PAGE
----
Qicca holds webinar on ‘Dos and Don’ts for Online Hearings’
January 26 2021 12:35 AM
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Participants during the ‘Dos and Don’ts for Online Hearings’ webinar held yesterday.
Participants during the ‘Dos and Don’ts for Online Hearings’ webinar held yesterday.

The Qatar International Centre for Conciliation and Arbitration (Qicca) at Qatar Chamber held a webinar yesterday titled ‘Dos and Don’ts for Online Hearings’.
Held in co-operation with the Qatar International Court and Dispute Resolution Centre (Qicrdc) and McNair Chambers, the webinar was presided over by Qicrdc president Lord Thomas of Cwmgiedd.
The webinar touched on key developments in the practice and procedures on the part of Qicrdc and Qicca, and was attended by a number of legal consultants and lawyers.
Lord Thomas said the webinar explored, among others, ways in which all those involved in contributing to the success of an online hearing can be best placed to do so. He said courts must be in a position to hold hearings online. 
“Of course, not only must the courts be in a position to do so, but the participants themselves, whether they be witnesses, lawyers, or judges, must be equipped with the knowledge, capability, and access to the required technology, in order to effectively participate,” he said.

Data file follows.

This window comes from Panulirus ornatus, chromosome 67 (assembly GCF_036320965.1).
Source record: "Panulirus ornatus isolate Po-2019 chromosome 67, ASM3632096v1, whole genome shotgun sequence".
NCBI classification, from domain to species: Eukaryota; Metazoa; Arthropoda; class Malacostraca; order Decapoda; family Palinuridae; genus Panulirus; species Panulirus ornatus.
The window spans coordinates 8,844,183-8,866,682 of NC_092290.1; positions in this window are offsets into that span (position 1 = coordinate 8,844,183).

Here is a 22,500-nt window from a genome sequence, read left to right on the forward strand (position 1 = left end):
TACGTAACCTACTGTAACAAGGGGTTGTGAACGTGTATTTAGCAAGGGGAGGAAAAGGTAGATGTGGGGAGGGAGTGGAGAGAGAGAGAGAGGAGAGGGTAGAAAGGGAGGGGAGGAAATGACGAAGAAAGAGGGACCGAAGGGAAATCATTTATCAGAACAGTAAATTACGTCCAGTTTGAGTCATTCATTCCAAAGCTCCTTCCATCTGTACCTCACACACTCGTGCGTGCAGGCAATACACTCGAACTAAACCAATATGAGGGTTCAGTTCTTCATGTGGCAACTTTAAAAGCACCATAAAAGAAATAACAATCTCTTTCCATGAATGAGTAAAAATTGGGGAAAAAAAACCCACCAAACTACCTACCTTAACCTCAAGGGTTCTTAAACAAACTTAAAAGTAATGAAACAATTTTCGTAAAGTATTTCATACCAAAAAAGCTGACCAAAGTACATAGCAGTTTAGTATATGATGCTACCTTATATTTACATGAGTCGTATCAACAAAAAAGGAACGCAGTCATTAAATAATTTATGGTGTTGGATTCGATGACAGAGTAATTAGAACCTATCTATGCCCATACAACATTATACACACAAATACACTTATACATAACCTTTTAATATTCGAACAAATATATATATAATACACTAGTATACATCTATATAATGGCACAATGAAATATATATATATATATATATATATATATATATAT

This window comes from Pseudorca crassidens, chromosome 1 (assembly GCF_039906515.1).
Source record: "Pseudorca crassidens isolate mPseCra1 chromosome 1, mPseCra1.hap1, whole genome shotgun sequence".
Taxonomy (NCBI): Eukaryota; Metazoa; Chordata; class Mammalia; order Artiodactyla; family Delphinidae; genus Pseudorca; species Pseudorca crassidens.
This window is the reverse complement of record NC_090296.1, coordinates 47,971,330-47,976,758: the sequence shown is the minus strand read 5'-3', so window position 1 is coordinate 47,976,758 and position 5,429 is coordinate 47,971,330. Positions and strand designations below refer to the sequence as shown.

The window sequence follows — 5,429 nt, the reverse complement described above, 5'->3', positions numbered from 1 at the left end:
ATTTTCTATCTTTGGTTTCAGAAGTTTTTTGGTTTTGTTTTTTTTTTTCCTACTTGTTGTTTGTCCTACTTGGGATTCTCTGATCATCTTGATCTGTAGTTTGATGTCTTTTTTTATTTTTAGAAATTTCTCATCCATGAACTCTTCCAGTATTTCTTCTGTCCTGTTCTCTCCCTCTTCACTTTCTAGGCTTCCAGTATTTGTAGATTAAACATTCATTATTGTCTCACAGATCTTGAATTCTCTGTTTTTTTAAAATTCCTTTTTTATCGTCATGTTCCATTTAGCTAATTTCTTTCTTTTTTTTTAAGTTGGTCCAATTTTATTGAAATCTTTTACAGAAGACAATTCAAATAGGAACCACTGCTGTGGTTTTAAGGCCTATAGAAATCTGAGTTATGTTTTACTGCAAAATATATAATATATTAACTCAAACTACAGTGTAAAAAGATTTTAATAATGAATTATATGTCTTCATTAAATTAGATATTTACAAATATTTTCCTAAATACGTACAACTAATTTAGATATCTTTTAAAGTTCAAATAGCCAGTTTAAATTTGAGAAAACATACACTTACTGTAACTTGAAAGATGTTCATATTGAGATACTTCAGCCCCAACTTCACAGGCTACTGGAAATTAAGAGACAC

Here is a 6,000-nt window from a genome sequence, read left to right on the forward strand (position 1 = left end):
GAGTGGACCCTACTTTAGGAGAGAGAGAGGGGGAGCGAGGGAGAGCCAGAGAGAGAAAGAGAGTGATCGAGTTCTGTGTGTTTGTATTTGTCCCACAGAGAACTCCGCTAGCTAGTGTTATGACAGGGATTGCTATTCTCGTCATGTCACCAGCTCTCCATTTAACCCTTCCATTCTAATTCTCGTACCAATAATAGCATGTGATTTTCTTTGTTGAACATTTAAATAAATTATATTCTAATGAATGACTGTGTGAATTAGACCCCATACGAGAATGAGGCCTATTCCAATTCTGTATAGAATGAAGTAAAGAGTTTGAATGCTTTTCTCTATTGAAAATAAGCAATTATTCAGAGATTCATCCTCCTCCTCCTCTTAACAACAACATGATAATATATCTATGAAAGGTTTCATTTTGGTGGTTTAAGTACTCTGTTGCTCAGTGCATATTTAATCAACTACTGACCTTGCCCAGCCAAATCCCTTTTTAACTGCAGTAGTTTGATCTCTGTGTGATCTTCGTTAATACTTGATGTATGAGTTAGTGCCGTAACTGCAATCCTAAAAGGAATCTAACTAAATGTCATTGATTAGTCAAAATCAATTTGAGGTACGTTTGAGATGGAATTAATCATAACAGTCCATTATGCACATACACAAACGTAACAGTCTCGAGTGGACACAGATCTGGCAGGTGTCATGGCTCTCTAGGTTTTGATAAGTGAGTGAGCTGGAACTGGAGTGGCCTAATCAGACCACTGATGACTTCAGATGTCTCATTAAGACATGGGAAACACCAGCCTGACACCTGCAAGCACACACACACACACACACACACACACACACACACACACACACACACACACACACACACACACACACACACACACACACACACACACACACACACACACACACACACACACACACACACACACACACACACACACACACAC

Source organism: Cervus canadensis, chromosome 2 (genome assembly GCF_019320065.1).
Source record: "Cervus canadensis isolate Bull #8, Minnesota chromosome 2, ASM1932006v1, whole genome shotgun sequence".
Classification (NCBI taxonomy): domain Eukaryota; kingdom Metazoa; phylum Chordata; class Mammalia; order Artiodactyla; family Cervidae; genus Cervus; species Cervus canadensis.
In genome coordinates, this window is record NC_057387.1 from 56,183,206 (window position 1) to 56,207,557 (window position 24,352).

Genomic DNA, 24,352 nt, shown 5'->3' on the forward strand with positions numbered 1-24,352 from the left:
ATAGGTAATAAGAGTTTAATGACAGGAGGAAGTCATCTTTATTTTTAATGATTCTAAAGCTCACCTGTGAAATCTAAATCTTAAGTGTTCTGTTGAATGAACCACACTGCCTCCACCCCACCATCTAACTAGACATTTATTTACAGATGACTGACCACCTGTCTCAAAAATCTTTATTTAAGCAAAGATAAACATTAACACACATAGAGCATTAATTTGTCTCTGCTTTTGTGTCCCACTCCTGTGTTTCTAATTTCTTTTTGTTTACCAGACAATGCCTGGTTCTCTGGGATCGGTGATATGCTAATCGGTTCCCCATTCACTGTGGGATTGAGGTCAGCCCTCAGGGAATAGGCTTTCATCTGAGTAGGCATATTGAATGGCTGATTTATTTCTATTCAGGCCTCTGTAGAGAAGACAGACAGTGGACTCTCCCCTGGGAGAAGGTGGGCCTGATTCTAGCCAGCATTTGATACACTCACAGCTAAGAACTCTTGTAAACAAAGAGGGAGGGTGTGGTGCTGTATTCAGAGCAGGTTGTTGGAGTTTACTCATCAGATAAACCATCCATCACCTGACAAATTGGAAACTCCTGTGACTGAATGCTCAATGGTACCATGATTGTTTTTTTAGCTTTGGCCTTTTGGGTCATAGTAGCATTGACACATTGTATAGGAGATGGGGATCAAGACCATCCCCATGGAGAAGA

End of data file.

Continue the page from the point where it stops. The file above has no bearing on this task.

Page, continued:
Qicca general counsel Dr Minas Khatchadourian said the pandemic has required arbitration institutions, parties, counsel, and arbitrators to adapt to the new ways of conducting proceedings virtually. 
He said such proceedings should continuously maintain the balance between the requirements of streamlined proceedings and the respect of due process between the parties.
Professor Khawar Qureshi, manager of McNair Chambers Qatar, said Covid-19 has accelerated the pace of change, compelling many involved in litigation and arbitration to adapt to online platforms.  “Even if the technology works seamlessly, online hearings have some disadvantages, not least requiring greater concentration from the court or tribunal, as well as the absence of the interpersonal dynamic which exists in a face to face hearing.
“Nevertheless, it is inevitable that the ‘new normal’ will entail greater use of such systems for hearings to some extent. In addition to courts and arbitral institutions, parties and their advocates need to ensure that they adopt best practices,” he added.
Chris Grout, Registrar at QICRDC, said online hearings have become a regular feature of litigation, especially in light of the Covid-19 pandemic, “indicating that whilst they undoubtedly have their advantages, there do exist pitfalls for the unwary.”



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